Assuming a fixed grid of conceptual portable unit locations and a threshold power level, the coverage f for a given set of base-station locations is defined as the ratio of the number of grid points with received power above the threshold to the total number of grid points. Unfortunately, coverage is not a smooth or even differentiable function of the base-station locations. The received power at a single point may exhibit discontinuities because a tiny change in base-station location--for example, a move around a corner--can cause an entirely different pattern of reflected and transmitted rays; for most buildings of practical interest, there will be many such points of discontinuity, distributed unpredictably around the building. In addition, our definition of coverage is inherently ``noisy'', i.e., extremely limited in accuracy, since f can assume only a relatively small number of values.
Because f is both non-differentiable and noisy, standard powerful optimization techniques like Newton-based and quasi-Newton methods (see ) cannot be applied effectively. The methods of choice (in fact, the only known general methods suitable for such a problem) are usually called "direct search methods. Numerous direct search methods were devised during the early 1960s, mostly based on heuristic low-dimensional intuition. Even without formal convergence proofs, these methods performed well and hence remained popular for 30 years. Quite recently, several researchers in optimization have begun a re-examination of direct search methods, and rigorous convergence results have been obtained by Torczon  for the class of multidirectional search methods.
By far the most popular direct search method is the so-called ``simplex method'' published in 1965 by Nelder and Mead  (not to be confused with the better-known simplex method for linear programming). The original Nelder-Mead method constructs a simplex in d-space (a figure with d+1 vertices). At each iteration, the method evaluates f at one or more trial points whose location depends on the relative values of the function at the vertices and at earlier trial points. The purpose of each iteration is to create a new simplex in which the previous worst vertex (i.e., the vertex with the smallest value of f) has been replaced. The simplex is altered by reflection, expansion or contraction, depending on whether f is improving. Although usually quite efficient, the original Nelder-Mead method can suffer from numerical difficulties when, for example, the simplex has become highly elongated.
Our optimization technique is an adaptation of the Nelder-Mead method tailored to the wireless problem. Direct search methods typically contain several coefficients (such as the expansion factor in Nelder-Mead) that control the logic at each step of the algorithm. Certain default values for these coefficients are regarded as standard, and appear in off-the-shelf direct search codes (e.g., in ). However, it is well known that a careful choice of problem-specific coefficients can noticeably improve efficiency. Our implementation of the modified Nelder-Mead method includes non-standard values for these coefficients, derived from extensive numerical testing with the wireless problem.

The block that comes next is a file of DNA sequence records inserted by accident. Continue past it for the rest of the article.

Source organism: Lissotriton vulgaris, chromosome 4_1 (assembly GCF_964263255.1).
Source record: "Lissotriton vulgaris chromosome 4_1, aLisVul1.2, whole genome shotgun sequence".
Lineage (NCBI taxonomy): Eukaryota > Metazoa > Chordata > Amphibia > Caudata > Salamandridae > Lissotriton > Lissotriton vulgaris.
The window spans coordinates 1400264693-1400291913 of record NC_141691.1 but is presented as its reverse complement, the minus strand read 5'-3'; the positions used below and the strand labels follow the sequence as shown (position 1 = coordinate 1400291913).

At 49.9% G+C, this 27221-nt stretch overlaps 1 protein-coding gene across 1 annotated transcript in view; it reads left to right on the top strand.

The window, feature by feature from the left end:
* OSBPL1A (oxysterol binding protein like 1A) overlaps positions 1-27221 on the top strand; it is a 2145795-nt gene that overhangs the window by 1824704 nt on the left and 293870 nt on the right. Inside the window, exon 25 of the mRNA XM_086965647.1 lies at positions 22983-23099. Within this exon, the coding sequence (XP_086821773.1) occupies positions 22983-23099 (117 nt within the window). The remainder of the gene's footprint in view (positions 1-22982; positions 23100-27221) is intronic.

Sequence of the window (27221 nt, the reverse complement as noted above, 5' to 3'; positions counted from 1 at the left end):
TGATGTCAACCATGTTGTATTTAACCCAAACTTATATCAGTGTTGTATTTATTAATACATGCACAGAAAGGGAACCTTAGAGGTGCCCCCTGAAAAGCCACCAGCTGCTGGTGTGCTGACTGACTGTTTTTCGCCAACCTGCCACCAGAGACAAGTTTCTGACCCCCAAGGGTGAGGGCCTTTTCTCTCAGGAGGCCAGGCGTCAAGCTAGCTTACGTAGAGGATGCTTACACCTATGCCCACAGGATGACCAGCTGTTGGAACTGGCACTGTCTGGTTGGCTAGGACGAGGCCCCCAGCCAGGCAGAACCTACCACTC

Another delicate computational issue affecting efficiency of a direct search method is the specification of convergence criteria; see  for a detailed discussion of the impossibility of developing general-purpose convergence tests. Ensuring that the convergence criteria are not too strict is especially important in the wireless problem because of the expense of calculating f, the unavoidable approximations made in modeling, and the inherent noise in the function. Fortunately, a substantial level of engineering and physical knowledge about the wireless problem is available that allows us to define appropriate termination tests.
In a large number of runs on a variety of buildings with up to 1500 walls, the direct search algorithm consistently converges to an acceptable local solution within a reasonable number of iterations. The number of iterations depends approximately linearly on the problem dimension. For one base station (three variables), convergence usually occurs within 15 iterations, requiring about 20 - 25 function evaluations, where each function evaluation involves calculation of a complete threshold coverage map as in Figure 3.
An interesting and initially unexpected conclusion from our earliest computations was that the coverage function has a very large number of local maxima within all buildings tried. These multiple optima arise from the (in retrospect) unsurprising property that, for any location in the building, there is likely to be a nearby ``best point'' for coverage.
Despite the existence of many local optima, there are three reasons that the wireless problem is not a standard global optimization problem in which we necessarily want to find the largest local maximum of f. First, there are typically several base-station locations within a given building that produce the same ``best'' coverage, so that the global optimum is not unique. Second, the coverage model is only approximate, so there is no point to making a distinction between coverages of (say) 99.2% and 99.3%. Third, in the practical settings where WiSE will be used, the best base-station placement is likely to be influenced by other factors than coverage. Some of these could be included in the model as constraints (for example, avoiding certain parts of the building, or requiring that the base stations be placed at the ceiling), but other factors (such as ease of installation and maintenance) would be difficult to model. It thus seems likely that an effective role for optimization within WiSE is to provide a selection of options for favorable base-station locations.
The optimization program is about 500 lines of C++.
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